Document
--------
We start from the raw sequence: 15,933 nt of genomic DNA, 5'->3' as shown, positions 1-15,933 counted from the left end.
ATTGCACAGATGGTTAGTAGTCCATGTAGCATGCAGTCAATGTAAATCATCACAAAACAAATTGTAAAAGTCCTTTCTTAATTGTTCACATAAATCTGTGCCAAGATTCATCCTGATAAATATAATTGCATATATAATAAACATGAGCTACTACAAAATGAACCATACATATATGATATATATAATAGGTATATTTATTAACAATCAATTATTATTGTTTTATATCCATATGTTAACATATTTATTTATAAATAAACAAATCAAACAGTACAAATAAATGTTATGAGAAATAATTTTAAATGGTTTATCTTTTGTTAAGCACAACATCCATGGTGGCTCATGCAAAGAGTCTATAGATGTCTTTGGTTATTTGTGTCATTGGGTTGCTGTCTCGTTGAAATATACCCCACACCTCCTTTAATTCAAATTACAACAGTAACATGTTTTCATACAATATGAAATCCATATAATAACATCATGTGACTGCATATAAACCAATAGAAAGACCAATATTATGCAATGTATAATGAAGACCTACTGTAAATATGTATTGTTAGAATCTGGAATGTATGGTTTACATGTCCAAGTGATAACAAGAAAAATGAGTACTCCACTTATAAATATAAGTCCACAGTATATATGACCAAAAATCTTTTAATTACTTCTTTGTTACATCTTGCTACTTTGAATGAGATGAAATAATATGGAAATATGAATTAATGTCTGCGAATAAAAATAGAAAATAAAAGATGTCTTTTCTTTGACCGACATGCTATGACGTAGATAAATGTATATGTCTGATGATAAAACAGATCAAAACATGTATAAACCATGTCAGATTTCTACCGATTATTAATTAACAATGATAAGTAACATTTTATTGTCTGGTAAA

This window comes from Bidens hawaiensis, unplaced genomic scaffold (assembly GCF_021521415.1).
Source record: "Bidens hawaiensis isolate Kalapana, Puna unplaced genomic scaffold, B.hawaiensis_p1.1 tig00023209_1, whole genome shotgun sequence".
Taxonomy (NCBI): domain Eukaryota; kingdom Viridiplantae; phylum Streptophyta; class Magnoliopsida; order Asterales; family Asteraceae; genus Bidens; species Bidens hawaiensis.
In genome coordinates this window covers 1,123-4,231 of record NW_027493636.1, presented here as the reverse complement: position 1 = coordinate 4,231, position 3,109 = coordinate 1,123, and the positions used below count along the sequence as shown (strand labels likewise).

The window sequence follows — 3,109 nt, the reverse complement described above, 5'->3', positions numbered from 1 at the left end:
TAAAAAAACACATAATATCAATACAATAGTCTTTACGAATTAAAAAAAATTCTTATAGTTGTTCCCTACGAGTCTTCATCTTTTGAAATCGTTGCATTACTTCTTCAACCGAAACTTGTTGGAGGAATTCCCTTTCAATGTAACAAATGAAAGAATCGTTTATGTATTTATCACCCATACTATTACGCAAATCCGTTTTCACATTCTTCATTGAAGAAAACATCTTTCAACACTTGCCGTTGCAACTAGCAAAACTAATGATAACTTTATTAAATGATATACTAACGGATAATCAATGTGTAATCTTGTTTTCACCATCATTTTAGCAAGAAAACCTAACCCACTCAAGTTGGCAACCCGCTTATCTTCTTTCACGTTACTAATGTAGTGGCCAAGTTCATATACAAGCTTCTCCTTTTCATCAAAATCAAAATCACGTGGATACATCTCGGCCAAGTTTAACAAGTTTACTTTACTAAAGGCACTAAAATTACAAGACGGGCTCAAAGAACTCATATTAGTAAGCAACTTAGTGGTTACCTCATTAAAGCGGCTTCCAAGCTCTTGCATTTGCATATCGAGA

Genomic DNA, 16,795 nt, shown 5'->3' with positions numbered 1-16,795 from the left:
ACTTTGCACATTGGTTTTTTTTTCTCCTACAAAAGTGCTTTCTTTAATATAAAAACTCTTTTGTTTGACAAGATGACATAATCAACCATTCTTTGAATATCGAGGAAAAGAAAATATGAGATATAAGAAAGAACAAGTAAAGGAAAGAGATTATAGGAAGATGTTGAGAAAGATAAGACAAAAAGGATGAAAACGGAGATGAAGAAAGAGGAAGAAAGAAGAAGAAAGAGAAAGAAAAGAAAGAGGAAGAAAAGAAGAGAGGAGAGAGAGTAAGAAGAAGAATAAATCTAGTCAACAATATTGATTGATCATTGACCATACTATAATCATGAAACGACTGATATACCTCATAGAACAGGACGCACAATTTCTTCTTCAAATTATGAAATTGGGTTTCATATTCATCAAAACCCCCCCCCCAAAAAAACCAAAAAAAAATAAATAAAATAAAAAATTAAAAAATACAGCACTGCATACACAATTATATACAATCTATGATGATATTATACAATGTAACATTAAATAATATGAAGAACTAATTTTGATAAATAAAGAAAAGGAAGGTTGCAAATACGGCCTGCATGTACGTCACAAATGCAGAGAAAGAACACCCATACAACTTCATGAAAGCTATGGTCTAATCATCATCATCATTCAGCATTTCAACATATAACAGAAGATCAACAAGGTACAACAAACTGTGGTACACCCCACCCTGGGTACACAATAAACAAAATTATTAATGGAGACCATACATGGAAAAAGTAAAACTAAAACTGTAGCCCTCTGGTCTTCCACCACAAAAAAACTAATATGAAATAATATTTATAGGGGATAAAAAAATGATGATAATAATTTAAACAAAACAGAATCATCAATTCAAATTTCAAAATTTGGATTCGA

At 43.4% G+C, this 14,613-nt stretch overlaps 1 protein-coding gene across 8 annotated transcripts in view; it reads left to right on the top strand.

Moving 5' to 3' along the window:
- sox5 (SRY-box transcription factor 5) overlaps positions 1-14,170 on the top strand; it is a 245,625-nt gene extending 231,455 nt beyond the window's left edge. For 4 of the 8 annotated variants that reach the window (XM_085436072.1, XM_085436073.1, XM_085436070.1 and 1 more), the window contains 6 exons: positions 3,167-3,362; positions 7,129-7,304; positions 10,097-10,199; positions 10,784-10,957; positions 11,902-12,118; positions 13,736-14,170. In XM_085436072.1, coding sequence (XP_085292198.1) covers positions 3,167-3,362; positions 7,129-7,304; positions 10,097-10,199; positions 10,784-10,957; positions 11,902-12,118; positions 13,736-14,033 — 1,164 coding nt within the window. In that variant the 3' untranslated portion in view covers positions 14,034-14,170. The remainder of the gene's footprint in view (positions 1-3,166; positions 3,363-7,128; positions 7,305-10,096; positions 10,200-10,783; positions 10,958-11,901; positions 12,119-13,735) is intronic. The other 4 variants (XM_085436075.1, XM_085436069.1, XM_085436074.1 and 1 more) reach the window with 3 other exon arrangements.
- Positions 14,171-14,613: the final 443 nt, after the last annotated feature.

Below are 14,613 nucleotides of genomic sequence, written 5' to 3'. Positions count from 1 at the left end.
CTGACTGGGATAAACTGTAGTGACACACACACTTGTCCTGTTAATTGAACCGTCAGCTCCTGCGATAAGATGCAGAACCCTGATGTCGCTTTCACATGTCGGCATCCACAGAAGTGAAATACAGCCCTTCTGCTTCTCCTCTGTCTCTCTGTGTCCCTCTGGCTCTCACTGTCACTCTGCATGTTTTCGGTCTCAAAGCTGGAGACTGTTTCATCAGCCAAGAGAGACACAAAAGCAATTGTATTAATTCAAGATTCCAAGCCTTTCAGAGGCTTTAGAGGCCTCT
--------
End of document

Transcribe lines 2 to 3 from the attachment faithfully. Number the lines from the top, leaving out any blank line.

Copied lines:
ATTGCACAGATGGTTAGTAGTCCATGTAGCATGCAGTCAATGTAAATCATCACAAAACAAATTGTAAAAGTCCTTTCTTAATTGTTCACATAAATCTGTGCCAAGATTCATCCTGATAAATATAATTGCATATATAATAAACATGAGCTACTACAAAATGAACCATACATATATGATATATATAATAGGTATATTTATTAACAATCAATTATTATTGTTTTATATCCATATGTTAACATATTTATTTATAAATAAACAAATCAAACAGTACAAATAAATGTTATGAGAAATAATTTTAAATGGTTTATCTTTTGTTAAGCACAACATCCATGGTGGCTCATGCAAAGAGTCTATAGATGTCTTTGGTTATTTGTGTCATTGGGTTGCTGTCTCGTTGAAATATACCCCACACCTCCTTTAATTCAAATTACAACAGTAACATGTTTTCATACAATATGAAATCCATATAATAACATCATGTGACTGCATATAAACCAATAGAAAGACCAATATTATGCAATGTATAATGAAGACCTACTGTAAATATGTATTGTTAGAATCTGGAATGTATGGTTTACATGTCCAAGTGATAACAAGAAAAATGAGTACTCCACTTATAAATATAAGTCCACAGTATATATGACCAAAAATCTTTTAATTACTTCTTTGTTACATCTTGCTACTTTGAATGAGATGAAATAATATGGAAATATGAATTAATGTCTGCGAATAAAAATAGAAAATAAAAGATGTCTTTTCTTTGACCGACATGCTATGACGTAGATAAATGTATATGTCTGATGATAAAACAGATCAAAACATGTATAAACCATGTCAGATTTCTACCGATTATTAATTAACAATGATAAGTAACATTTTATTGTCTGGTAAA

This window comes from Bidens hawaiensis, unplaced genomic scaffold (assembly GCF_021521415.1).